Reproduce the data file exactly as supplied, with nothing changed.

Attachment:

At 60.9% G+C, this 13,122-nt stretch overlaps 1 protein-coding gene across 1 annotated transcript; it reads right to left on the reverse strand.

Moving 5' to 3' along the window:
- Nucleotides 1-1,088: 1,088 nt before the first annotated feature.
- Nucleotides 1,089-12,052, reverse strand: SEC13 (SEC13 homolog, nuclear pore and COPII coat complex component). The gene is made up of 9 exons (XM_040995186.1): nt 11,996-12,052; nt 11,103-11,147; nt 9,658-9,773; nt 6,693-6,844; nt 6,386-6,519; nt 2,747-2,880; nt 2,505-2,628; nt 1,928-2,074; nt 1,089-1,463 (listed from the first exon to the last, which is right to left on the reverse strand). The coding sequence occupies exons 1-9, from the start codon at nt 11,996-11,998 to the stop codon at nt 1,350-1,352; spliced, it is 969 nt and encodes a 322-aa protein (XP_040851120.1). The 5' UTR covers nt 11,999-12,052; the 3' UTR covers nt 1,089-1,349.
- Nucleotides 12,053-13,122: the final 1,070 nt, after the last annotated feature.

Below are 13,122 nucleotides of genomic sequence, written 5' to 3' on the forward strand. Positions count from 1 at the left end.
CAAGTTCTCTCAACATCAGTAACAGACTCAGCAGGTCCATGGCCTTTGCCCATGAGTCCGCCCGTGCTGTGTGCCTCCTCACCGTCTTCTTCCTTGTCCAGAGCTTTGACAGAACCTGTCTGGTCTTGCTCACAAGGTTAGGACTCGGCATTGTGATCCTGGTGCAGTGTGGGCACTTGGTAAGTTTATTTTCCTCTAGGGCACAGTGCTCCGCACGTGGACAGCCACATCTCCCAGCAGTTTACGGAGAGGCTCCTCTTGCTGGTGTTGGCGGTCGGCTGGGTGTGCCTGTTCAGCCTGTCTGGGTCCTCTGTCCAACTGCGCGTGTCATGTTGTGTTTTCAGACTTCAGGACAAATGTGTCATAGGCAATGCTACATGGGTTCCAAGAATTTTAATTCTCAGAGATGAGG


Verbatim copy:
At 60.9% G+C, this 13,122-nt stretch overlaps 1 protein-coding gene across 1 annotated transcript; it reads right to left on the reverse strand.

Moving 5' to 3' along the window:
- Nucleotides 1-1,088: 1,088 nt before the first annotated feature.
- Nucleotides 1,089-12,052, reverse strand: SEC13 (SEC13 homolog, nuclear pore and COPII coat complex component). The gene is made up of 9 exons (XM_040995186.1): nt 11,996-12,052; nt 11,103-11,147; nt 9,658-9,773; nt 6,693-6,844; nt 6,386-6,519; nt 2,747-2,880; nt 2,505-2,628; nt 1,928-2,074; nt 1,089-1,463 (listed from the first exon to the last, which is right to left on the reverse strand). The coding sequence occupies exons 1-9, from the start codon at nt 11,996-11,998 to the stop codon at nt 1,350-1,352; spliced, it is 969 nt and encodes a 322-aa protein (XP_040851120.1). The 5' UTR covers nt 11,999-12,052; the 3' UTR covers nt 1,089-1,349.
- Nucleotides 12,053-13,122: the final 1,070 nt, after the last annotated feature.

Below are 13,122 nucleotides of genomic sequence, written 5' to 3' on the forward strand. Positions count from 1 at the left end.
CAAGTTCTCTCAACATCAGTAACAGACTCAGCAGGTCCATGGCCTTTGCCCATGAGTCCGCCCGTGCTGTGTGCCTCCTCACCGTCTTCTTCCTTGTCCAGAGCTTTGACAGAACCTGTCTGGTCTTGCTCACAAGGTTAGGACTCGGCATTGTGATCCTGGTGCAGTGTGGGCACTTGGTAAGTTTATTTTCCTCTAGGGCACAGTGCTCCGCACGTGGACAGCCACATCTCCCAGCAGTTTACGGAGAGGCTCCTCTTGCTGGTGTTGGCGGTCGGCTGGGTGTGCCTGTTCAGCCTGTCTGGGTCCTCTGTCCAACTGCGCGTGTCATGTTGTGTTTTCAGACTTCAGGACAAATGTGTCATAGGCAATGCTACATGGGTTCCAAGAATTTTAATTCTCAGAGATGAGG